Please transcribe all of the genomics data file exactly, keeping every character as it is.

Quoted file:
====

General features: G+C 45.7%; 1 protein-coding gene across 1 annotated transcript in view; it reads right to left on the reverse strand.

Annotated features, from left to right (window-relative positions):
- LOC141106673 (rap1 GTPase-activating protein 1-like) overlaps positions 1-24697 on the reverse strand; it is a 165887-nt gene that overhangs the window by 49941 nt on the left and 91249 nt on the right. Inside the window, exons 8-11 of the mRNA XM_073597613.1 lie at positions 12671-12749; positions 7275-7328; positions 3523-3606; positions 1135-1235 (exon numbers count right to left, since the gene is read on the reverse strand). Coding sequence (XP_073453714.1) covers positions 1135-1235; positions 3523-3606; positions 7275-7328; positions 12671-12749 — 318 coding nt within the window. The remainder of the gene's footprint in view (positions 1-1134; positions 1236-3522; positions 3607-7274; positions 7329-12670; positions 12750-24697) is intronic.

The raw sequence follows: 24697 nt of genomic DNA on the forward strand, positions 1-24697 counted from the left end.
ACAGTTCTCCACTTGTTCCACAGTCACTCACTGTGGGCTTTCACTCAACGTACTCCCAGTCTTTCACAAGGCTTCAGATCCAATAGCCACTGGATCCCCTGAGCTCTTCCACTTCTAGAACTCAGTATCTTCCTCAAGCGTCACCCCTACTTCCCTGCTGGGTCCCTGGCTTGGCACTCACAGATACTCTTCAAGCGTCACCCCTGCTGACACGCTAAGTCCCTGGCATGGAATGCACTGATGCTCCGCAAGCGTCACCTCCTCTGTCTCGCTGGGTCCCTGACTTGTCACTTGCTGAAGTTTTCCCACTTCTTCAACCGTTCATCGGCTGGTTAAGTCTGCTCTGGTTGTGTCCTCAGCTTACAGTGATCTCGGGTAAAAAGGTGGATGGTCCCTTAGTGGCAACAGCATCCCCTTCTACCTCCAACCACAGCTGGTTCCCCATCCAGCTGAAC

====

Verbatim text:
General features: G+C 45.7%; 1 protein-coding gene across 1 annotated transcript in view; it reads right to left on the reverse strand.

Annotated features, from left to right (window-relative positions):
- LOC141106673 (rap1 GTPase-activating protein 1-like) overlaps positions 1-24697 on the reverse strand; it is a 165887-nt gene that overhangs the window by 49941 nt on the left and 91249 nt on the right. Inside the window, exons 8-11 of the mRNA XM_073597613.1 lie at positions 12671-12749; positions 7275-7328; positions 3523-3606; positions 1135-1235 (exon numbers count right to left, since the gene is read on the reverse strand). Coding sequence (XP_073453714.1) covers positions 1135-1235; positions 3523-3606; positions 7275-7328; positions 12671-12749 — 318 coding nt within the window. The remainder of the gene's footprint in view (positions 1-1134; positions 1236-3522; positions 3607-7274; positions 7329-12670; positions 12750-24697) is intronic.

The raw sequence follows: 24697 nt of genomic DNA on the forward strand, positions 1-24697 counted from the left end.
ACAGTTCTCCACTTGTTCCACAGTCACTCACTGTGGGCTTTCACTCAACGTACTCCCAGTCTTTCACAAGGCTTCAGATCCAATAGCCACTGGATCCCCTGAGCTCTTCCACTTCTAGAACTCAGTATCTTCCTCAAGCGTCACCCCTACTTCCCTGCTGGGTCCCTGGCTTGGCACTCACAGATACTCTTCAAGCGTCACCCCTGCTGACACGCTAAGTCCCTGGCATGGAATGCACTGATGCTCCGCAAGCGTCACCTCCTCTGTCTCGCTGGGTCCCTGACTTGTCACTTGCTGAAGTTTTCCCACTTCTTCAACCGTTCATCGGCTGGTTAAGTCTGCTCTGGTTGTGTCCTCAGCTTACAGTGATCTCGGGTAAAAAGGTGGATGGTCCCTTAGTGGCAACAGCATCCCCTTCTACCTCCAACCACAGCTGGTTCCCCATCCAGCTGAAC